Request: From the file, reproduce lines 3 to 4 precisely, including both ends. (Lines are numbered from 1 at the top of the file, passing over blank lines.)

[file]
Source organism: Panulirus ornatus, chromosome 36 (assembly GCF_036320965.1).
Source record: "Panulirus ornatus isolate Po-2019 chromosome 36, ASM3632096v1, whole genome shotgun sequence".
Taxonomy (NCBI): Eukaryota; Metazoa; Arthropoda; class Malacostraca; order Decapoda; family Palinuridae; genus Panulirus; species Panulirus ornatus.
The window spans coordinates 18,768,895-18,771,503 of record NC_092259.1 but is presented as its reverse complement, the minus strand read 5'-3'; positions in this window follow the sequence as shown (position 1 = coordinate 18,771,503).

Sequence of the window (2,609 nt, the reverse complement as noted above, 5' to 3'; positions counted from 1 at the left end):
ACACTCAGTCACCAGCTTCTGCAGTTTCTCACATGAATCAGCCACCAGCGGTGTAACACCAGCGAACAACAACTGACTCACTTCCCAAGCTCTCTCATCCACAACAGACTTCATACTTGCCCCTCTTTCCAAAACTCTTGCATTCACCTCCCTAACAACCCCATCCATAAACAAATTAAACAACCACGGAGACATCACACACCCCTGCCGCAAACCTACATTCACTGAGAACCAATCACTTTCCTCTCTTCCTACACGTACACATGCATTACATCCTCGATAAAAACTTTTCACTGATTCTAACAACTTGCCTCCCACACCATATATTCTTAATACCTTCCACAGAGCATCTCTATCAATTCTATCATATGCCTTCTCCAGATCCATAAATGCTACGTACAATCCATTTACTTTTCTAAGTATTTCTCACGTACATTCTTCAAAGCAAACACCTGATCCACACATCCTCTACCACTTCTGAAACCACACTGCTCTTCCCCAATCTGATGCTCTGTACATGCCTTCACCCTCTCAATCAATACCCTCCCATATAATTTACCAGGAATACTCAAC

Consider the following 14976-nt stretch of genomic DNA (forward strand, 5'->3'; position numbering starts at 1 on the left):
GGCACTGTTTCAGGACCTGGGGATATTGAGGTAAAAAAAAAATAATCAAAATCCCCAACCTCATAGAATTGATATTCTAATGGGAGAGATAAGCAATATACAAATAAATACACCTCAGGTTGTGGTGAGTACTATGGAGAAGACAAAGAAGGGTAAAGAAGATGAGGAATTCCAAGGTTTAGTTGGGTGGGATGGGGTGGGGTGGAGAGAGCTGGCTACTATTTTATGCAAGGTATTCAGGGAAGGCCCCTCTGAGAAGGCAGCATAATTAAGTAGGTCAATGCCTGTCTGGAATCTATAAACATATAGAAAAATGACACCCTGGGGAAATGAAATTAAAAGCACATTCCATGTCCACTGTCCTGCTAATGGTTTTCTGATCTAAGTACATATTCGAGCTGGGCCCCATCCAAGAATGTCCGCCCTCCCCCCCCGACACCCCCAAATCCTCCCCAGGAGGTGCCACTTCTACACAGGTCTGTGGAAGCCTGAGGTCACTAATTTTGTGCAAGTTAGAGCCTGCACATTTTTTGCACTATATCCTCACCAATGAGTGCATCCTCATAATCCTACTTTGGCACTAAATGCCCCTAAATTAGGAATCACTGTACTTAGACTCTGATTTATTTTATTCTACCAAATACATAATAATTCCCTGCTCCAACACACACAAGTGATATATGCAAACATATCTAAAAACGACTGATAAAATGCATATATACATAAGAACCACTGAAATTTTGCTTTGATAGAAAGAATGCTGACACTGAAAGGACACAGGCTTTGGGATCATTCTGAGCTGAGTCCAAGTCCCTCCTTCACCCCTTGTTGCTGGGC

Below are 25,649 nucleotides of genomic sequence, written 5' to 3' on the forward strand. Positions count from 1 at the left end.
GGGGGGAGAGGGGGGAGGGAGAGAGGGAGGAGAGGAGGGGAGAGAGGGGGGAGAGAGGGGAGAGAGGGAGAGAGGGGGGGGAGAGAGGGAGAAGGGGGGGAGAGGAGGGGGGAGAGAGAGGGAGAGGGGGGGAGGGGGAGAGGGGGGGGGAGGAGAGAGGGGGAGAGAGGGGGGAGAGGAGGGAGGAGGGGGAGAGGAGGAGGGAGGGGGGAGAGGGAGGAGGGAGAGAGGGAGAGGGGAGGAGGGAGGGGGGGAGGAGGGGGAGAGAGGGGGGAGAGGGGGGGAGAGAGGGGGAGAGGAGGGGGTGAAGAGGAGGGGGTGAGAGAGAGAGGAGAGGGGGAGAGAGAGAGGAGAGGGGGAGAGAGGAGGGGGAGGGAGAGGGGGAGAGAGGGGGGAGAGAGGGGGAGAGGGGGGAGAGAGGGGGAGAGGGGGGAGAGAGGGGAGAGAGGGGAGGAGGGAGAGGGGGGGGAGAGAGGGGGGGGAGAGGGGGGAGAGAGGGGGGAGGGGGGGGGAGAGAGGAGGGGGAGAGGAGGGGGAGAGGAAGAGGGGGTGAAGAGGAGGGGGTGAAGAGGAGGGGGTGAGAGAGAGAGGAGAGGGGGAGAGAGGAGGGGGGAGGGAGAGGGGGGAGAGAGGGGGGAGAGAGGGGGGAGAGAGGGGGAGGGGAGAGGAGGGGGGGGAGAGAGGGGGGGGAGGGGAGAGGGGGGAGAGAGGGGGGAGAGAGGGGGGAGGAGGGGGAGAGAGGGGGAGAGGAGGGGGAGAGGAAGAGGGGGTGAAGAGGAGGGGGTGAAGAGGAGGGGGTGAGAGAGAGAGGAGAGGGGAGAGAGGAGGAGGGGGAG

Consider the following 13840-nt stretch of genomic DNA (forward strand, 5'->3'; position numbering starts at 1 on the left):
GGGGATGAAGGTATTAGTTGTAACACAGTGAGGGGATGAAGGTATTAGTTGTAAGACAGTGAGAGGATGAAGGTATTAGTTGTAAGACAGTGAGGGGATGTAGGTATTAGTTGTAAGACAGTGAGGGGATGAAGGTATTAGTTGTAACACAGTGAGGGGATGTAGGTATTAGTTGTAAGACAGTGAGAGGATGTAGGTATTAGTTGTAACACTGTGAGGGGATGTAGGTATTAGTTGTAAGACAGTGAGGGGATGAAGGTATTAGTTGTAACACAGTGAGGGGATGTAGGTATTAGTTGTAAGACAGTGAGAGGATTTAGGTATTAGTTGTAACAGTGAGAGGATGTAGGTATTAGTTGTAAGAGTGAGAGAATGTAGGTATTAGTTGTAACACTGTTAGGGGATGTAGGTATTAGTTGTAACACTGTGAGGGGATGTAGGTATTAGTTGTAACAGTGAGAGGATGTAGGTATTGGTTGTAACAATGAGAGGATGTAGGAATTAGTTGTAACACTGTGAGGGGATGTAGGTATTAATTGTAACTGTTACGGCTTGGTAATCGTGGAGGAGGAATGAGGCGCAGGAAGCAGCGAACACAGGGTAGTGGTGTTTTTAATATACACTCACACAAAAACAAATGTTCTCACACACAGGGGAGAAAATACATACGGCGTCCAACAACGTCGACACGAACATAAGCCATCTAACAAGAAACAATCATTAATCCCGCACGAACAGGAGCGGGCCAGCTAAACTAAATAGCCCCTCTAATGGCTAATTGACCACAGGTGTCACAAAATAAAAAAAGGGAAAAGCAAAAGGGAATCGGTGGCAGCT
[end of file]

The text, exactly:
Taxonomy (NCBI): Eukaryota; Metazoa; Arthropoda; class Malacostraca; order Decapoda; family Palinuridae; genus Panulirus; species Panulirus ornatus.
The window spans coordinates 18,768,895-18,771,503 of record NC_092259.1 but is presented as its reverse complement, the minus strand read 5'-3'; positions in this window follow the sequence as shown (position 1 = coordinate 18,771,503).